|Grace has a strong instrumentation background. She came to QIMR Berghofer from her position as the Flow Cytometry Facility Manager at Peter MacCallum Cancer Institute in Melbourne. She also worked in clinical neurophysiology at the Alfred Hospital in Melbourne and also in the Neurosurgical Unit at The Maudsley Hospital and Institute of Psychiatry in London. She graduated from RMIT University with a Bachelor of Applied Science in 1990 and completed a Masters in Applied Science in 2011.|
Grace is active with the Australasian Flow Cytometry Group (AFCG) in organising courses and meetings and currently holds position on the AFCG executive committee. Grace is currently an elected Councillor on the Active International Society for Advancement of Cytometry (ISAC). She is currently holds a position on the ISAC education, membership and core managers committees. She is a member and chair of the ISAC associated socities committee.
Senior Flow Cytometry Analyst
|Paula graduated from The University of Queensland with a BSc majoring in Microbiology. After working in diagnostic laboratories in Australia and the UK she joined the Flow Cytometry and Imaging Facility at QIMR Berghofer in 1996.|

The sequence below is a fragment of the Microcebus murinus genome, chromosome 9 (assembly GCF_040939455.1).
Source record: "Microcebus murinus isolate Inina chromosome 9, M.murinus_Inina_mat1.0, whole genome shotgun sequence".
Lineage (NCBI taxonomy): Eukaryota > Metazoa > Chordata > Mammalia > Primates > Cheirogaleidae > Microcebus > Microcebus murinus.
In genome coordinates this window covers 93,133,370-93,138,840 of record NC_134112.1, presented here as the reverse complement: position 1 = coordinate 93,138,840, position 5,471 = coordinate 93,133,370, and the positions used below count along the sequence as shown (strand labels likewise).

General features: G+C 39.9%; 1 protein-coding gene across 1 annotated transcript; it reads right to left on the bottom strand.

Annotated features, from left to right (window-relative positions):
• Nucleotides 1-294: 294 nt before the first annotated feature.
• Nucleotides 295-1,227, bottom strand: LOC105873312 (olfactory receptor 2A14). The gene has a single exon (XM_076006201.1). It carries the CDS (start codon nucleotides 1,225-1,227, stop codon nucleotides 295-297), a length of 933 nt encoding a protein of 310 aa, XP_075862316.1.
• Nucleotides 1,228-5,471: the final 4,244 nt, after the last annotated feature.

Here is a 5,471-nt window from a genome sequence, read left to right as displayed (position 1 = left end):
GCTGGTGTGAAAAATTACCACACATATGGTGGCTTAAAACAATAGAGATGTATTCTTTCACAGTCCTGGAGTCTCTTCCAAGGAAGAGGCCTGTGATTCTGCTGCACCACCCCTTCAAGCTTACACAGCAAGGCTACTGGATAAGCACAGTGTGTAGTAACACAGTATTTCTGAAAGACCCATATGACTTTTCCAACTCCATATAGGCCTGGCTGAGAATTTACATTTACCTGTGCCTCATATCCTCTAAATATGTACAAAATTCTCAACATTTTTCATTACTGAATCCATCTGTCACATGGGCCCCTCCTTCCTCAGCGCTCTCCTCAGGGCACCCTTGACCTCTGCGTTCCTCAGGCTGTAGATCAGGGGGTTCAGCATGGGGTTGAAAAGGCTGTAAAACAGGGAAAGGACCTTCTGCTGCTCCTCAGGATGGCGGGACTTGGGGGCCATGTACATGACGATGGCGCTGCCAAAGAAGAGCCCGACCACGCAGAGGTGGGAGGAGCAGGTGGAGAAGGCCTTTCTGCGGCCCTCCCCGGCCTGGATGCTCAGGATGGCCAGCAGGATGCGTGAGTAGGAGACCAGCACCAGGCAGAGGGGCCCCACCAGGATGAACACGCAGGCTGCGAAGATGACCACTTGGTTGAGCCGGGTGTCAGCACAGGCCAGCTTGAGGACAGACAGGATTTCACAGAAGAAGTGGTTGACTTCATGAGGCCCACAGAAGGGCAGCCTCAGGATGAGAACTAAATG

In her current role as Senior Flow Cytometry Analyst in the facility, she is focused on supporting scientists that perform world class medical research by providing cell sorting services, giving training on the use of equipment, advising on the design and optimisation of multicolor flow cytometry experiments and assisting with analysis of data.
With her extensive experience Paula is dedicated to providing quality services to the clients of the facility helping them to achieve their goals.
|Nigel completed of his Bachelor of Science (Hons) at University College Dublin. He subsequently moved to Brisbane where he joined the Cancer Unit at QIMR Berghofer under the supervision of Dianne Watters and Martin Lavin. Upon completion of his PhD on cell death he moved to the USA to work with Doug Green at the La Jolla Institute for Allergy and Immunology. At this time he developed an interest in using time lapse microscopy to characterise key biological events in events in cells. He was awarded a Peter Doherty Fellowship in 2001 to move to Peter MacCallum Cancer Centre in Melbourne to work with Joe Trapani. In this position he continued to develop microscopy techniques to characterise cell death by cytotoxic drugs and killer lymphocytes and was awarded an RD Wright Fellowship and a Career Development Fellowship by the NHMRC. He returned to Brisbane in 2009 as an ARC Futures Fellow to set up an independent laboratory at the Mater Medical Research Institute. His laboratory developed new techniques to follow individual cells by time lapse microscopy and harvest these cells for further characterisation. He moved to the Flow Cytometry and Imaging Unit in 2013 to continue to develop the microscopy facility at QIMR Berghofer and assist researchers to find the answers to key issues in Medical Research and help develop better therapies for treatment of major health problems that face Australia and the World.|